Oct. 26—SIOUX FALLS — Pheasants Forever's new Public Access to Habitat program, announced in late August, is already seeing success in the early weeks and months of its existence.
On Aug. 23, Pheasants Forever unveiled its Public Access to Habitat program, or PATH, with the goal of enrolling 10,000 acres per year in South Dakota. Since the program's official inception on Sept. 1, the organization has already registered nearly 1,000 total acres spread between 13 landowners in the opening five weeks (as of Oct. 6), according to Matt Gottlob, Pheasants Forever's South Dakota state coordinator.
"We've had a good start to the program," said Gottlob, who works out of Sturgis. "There has been a lot of good interest. We have more applications coming in on a weekly basis, so we've been staying very busy, and I think it's going to continue to snowball."
The PATH program aims to "accelerate the statewide enrollment of lands in long-term conservation programs while bolstering participation in South Dakota Game, Fish and Parks' Walk-In Area program.
In return for 10 years of undisturbed habitat and access to private lands, PATH provides an additional sign-up incentive of up to $25 per acre on top of what's offered by the GFP Walk-In Area program. Per the GFP's website, the Walk-In Area program currently has over 1.25 million acres and 1,400 landowners enrolled, accumulated over more than 30 years.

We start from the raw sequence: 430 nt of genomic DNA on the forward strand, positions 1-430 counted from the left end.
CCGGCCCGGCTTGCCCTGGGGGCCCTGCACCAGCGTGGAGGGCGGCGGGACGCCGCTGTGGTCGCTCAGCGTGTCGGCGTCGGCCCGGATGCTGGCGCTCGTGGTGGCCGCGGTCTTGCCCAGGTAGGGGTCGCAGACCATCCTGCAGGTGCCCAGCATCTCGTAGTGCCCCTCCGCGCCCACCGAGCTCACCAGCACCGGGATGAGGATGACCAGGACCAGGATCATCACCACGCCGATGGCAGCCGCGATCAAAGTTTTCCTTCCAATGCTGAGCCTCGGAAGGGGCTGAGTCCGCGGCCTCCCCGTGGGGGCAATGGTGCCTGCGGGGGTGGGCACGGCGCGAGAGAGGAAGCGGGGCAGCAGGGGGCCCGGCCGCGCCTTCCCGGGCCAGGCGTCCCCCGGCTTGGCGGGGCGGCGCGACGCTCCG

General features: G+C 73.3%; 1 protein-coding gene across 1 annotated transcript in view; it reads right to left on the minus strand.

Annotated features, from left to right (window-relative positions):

The first year of the PATH program is already fully funded at $250,000 through sponsorships from the South Dakota Department of Tourism and onX Hunt, a GPS hunting maps service.
Though the PATH program's focus is on the "pheasant core" of South Dakota, Gottlob stressed that the program was designed to stretch to all corners of the state and include many different types of wildlife and habitats.
"The No. 1 limiting factor to sportsmen and women across the country is access," Gottlob said. "Pheasants Forever recently added 'public access' to our mission statement, so this program goes right along with the core values of what we work and stand for."
According to the August release that announced the program, 1.4 million acres, nearly 30 percent of the state's huntable grounds, are accessible through agreements such as those to be facilitated by the PATH program. Gottlob said some of the land enrolled in the opening weeks of the program already opened to the public on Oct. 1, with more to become accessible on Nov. 1.
Pheasants Forever and Gottlob both described the PATH program as "ambitious" in its goals to enroll 10,000 acres every year. However, Gottlob feels the organization's aims are ultimately attainable through a strong base of experienced personnel shared between Pheasants Forever and the GFP.
"The way we're going to reach our goals is by tapping into our network of farm-bill biologists and working with Game, Fish and Parks staff," Gottlob said. "We're going to be working with everybody out there who has face-to-face interactions with the landowners, farmers and ranchers of the state."